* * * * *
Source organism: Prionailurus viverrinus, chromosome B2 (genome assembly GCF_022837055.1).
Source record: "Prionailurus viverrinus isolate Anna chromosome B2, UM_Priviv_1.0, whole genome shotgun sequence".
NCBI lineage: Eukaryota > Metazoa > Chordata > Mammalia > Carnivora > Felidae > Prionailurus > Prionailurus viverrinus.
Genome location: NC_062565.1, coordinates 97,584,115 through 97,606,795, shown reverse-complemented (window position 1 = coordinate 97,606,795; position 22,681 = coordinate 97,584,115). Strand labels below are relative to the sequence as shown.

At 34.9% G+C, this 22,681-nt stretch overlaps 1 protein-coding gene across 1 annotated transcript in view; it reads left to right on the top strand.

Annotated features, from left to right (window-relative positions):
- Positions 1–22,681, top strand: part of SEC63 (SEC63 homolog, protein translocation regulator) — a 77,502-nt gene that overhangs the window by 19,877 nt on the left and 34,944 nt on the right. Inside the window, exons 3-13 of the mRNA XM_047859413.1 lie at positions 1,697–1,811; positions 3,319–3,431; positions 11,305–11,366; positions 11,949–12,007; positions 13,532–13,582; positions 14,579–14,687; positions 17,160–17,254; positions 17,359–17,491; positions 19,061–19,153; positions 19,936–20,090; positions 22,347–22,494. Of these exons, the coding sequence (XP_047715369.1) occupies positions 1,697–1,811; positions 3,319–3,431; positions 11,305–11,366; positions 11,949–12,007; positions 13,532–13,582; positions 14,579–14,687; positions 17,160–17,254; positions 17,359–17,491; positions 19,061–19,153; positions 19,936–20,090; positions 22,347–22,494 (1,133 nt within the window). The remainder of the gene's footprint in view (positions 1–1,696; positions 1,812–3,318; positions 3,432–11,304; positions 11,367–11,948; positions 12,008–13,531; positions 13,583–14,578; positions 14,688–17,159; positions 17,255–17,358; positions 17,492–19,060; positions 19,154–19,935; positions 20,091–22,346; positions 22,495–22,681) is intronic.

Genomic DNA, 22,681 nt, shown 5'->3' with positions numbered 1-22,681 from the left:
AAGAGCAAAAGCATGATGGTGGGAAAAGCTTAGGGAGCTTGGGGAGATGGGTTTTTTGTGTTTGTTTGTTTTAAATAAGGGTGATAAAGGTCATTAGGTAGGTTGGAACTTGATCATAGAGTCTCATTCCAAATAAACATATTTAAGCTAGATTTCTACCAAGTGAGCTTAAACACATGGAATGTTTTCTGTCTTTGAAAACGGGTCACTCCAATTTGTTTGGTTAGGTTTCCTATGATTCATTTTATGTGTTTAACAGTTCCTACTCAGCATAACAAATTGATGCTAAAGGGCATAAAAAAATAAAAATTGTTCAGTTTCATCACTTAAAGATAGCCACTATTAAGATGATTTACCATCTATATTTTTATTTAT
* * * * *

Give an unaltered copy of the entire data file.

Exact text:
Source organism: Prionailurus viverrinus, chromosome B2 (genome assembly GCF_022837055.1).
Source record: "Prionailurus viverrinus isolate Anna chromosome B2, UM_Priviv_1.0, whole genome shotgun sequence".
NCBI lineage: Eukaryota > Metazoa > Chordata > Mammalia > Carnivora > Felidae > Prionailurus > Prionailurus viverrinus.
Genome location: NC_062565.1, coordinates 97,584,115 through 97,606,795, shown reverse-complemented (window position 1 = coordinate 97,606,795; position 22,681 = coordinate 97,584,115). Strand labels below are relative to the sequence as shown.

At 34.9% G+C, this 22,681-nt stretch overlaps 1 protein-coding gene across 1 annotated transcript in view; it reads left to right on the top strand.

Annotated features, from left to right (window-relative positions):
- Positions 1–22,681, top strand: part of SEC63 (SEC63 homolog, protein translocation regulator) — a 77,502-nt gene that overhangs the window by 19,877 nt on the left and 34,944 nt on the right. Inside the window, exons 3-13 of the mRNA XM_047859413.1 lie at positions 1,697–1,811; positions 3,319–3,431; positions 11,305–11,366; positions 11,949–12,007; positions 13,532–13,582; positions 14,579–14,687; positions 17,160–17,254; positions 17,359–17,491; positions 19,061–19,153; positions 19,936–20,090; positions 22,347–22,494. Of these exons, the coding sequence (XP_047715369.1) occupies positions 1,697–1,811; positions 3,319–3,431; positions 11,305–11,366; positions 11,949–12,007; positions 13,532–13,582; positions 14,579–14,687; positions 17,160–17,254; positions 17,359–17,491; positions 19,061–19,153; positions 19,936–20,090; positions 22,347–22,494 (1,133 nt within the window). The remainder of the gene's footprint in view (positions 1–1,696; positions 1,812–3,318; positions 3,432–11,304; positions 11,367–11,948; positions 12,008–13,531; positions 13,583–14,578; positions 14,688–17,159; positions 17,255–17,358; positions 17,492–19,060; positions 19,154–19,935; positions 20,091–22,346; positions 22,495–22,681) is intronic.

Genomic DNA, 22,681 nt, shown 5'->3' with positions numbered 1-22,681 from the left:
AAGAGCAAAAGCATGATGGTGGGAAAAGCTTAGGGAGCTTGGGGAGATGGGTTTTTTGTGTTTGTTTGTTTTAAATAAGGGTGATAAAGGTCATTAGGTAGGTTGGAACTTGATCATAGAGTCTCATTCCAAATAAACATATTTAAGCTAGATTTCTACCAAGTGAGCTTAAACACATGGAATGTTTTCTGTCTTTGAAAACGGGTCACTCCAATTTGTTTGGTTAGGTTTCCTATGATTCATTTTATGTGTTTAACAGTTCCTACTCAGCATAACAAATTGATGCTAAAGGGCATAAAAAAATAAAAATTGTTCAGTTTCATCACTTAAAGATAGCCACTATTAAGATGATTTACCATCTATATTTTTATTTAT